"PaperStreet helps us promote shows, and they do a great job at it," said Jim Sutcliffe, director of marketing and publicity for Live Nation, which owns the Electric Factory.

"I think Tommy's crowd is different from those that go to rock concerts. He gets people who like to dance. Tommy does everything with a playfulness and sense of fun, and that translates to all his promotions and all of his parties."

Norton and Up met by chance, back in the early years of the millennium. Norton - who worked for, the Web site of The Inquirer and the Philadelphia Daily News - was designing flyers on the side. Up, originally from Atlantic City, was throwing parties at venues such as Shampoo and Egypt. They formed PaperStreet one night on a South Philly rooftop to throw parties and be a marketing tool.

At the time, guerrilla marketing was hot, as passe clothing and alcohol companies worked with local "tastemakers" to get their products in front of a cooler audience, to limited success.

"The scene just became saturated," Up said. "People were just chasing the cool factor. . . . There was no authenticity."

PaperStreet reintroduced products like Puma and was the regional arm for the now-defunct New York marketing company SoulKool.

In 2003, PaperStreet partnered with D.J. Brendan and started throwing a hip-hop party at Tragos, a Mexican restaurant and club near Rittenhouse Square, leading Up to develop a reputation among professionals who dug old-school hip-hop. Nights there had a cool vibe, with folks sitting on chairs that looked like stuffed olives, drinking Yuengling and nodding their heads.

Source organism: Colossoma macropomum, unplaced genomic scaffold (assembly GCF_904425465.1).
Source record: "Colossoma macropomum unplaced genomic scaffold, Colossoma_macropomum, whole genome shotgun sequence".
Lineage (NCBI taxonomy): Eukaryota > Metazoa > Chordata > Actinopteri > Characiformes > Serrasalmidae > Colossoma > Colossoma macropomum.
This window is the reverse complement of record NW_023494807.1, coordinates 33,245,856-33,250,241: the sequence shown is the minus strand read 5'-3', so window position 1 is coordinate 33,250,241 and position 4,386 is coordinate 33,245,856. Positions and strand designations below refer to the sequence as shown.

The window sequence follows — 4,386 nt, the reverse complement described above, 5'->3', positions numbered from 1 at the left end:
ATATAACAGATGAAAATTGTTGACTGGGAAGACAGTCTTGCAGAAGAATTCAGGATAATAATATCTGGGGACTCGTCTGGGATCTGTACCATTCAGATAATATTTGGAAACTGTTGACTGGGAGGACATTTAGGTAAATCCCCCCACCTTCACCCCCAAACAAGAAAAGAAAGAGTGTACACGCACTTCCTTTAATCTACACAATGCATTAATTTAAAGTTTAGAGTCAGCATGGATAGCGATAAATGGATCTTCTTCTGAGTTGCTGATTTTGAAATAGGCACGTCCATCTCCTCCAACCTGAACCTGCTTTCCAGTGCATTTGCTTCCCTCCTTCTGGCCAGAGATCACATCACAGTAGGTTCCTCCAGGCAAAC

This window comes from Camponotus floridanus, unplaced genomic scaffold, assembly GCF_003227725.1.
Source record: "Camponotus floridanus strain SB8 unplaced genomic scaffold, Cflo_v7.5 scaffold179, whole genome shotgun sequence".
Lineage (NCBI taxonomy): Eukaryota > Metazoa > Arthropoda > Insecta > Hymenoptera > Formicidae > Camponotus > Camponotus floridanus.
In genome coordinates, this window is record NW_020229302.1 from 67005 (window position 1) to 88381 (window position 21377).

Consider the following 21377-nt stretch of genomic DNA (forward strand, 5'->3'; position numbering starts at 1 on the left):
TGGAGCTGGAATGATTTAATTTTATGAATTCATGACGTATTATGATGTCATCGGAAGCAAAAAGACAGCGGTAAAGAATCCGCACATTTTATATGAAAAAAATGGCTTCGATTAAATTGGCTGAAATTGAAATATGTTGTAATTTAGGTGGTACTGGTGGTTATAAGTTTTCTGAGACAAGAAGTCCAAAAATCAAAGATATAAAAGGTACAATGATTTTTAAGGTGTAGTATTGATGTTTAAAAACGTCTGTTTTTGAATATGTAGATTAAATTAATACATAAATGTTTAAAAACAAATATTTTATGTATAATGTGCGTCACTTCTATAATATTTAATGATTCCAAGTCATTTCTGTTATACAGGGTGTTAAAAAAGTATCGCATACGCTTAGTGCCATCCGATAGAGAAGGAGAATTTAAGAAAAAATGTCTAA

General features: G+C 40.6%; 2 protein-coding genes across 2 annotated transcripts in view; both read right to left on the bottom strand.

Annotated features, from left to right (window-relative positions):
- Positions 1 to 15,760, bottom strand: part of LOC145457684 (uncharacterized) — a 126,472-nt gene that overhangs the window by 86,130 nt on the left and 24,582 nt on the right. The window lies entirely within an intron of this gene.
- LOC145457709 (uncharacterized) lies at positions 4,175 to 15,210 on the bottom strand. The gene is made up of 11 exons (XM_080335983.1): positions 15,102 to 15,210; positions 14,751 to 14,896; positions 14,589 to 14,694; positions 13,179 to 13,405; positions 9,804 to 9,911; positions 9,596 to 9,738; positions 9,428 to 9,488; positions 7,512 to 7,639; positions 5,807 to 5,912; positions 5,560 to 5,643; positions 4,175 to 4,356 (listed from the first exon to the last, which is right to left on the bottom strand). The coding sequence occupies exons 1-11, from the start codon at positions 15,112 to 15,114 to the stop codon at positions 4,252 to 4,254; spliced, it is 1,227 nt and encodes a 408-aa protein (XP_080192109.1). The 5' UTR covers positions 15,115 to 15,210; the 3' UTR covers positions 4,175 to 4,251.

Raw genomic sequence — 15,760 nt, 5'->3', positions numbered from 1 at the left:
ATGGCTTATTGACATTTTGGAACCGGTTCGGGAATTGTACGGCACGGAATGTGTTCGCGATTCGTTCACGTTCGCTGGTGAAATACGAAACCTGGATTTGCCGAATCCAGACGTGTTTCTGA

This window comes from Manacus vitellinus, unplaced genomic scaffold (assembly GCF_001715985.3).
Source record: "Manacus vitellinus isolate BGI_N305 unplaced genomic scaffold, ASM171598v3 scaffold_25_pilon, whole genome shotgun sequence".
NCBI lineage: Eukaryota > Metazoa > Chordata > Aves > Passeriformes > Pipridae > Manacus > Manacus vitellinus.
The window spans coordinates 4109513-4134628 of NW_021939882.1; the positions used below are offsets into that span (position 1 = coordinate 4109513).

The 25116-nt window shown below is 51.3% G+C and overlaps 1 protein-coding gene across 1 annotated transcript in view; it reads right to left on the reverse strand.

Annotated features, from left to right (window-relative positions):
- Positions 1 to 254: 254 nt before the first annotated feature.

"When Tommy started doing parties here, he opened up a can of worms for the Rittenhouse Square part of town," said Justin Zeigler, one of the former co-owners of Tragos.

"The Rittenhouse Square crowd was pretty yuppie, but PaperStreet changed that. They are the best in the city."

From Tragos, PaperStreet expanded, throwing weekly parties at different venues around town. One was bigger than the next.

Then, three years ago, Up and Norton came up with the idea to host a South Beach-influenced party named Mojito, after the minty drink. The parties, held for the first three summers at Marathon Grill Commerce Square at 20th and Market Streets, featured conga drums, hip-hop and house music.

"It was an amazing party that was a blast to participate in," said Cary Borish, owner of the Marathon Grill.

"But it just outgrew the venue. It grew bigger than we could control."

In 2007, the party moved to the Moshulu, a boat that holds 1,200 people. Serious partygoers knew to be on the boat by 11 p.m., because after that, lines wrapped all the way around. There were at least two DJs who played rap, house and vintage '70s beats to a crowd equal parts black, white and Asian. Guys sometimes wore seersucker and linen suits, while girls donned the inevitable sundress.

The Moshulu "wasn't really known as being a cool, hip spot," said Bill Bergen, one of the owners. "But it certainly took on that personality this summer."

Now every Saturday, at least through summer, you can find PaperStreet at Transit.

On this recent Saturday night, the sleet had turned into hard rain, yet Transit was still full. On the top floor, there was house music; '80s rock was throughout the main stage, along with screens showing snippets of icons Mr. T and Josie and the Pussycats; downstairs, hip-hop was blasting.

No one stuck to one dance floor, though. Everyone moved between rooms, dressed mostly in jeans. Guys added thin zip-up athletic jackets and Converses. Girls were in clingy tops and high-heeled shoes.

Everybody was artsy and happy - the perfect Up crowd.

"It's all about the music," said 25-year-old Kyle Clark of North Philly.

"I do hip-hop ballet for a living. And I just love house, I love the crowd. That's why I come out."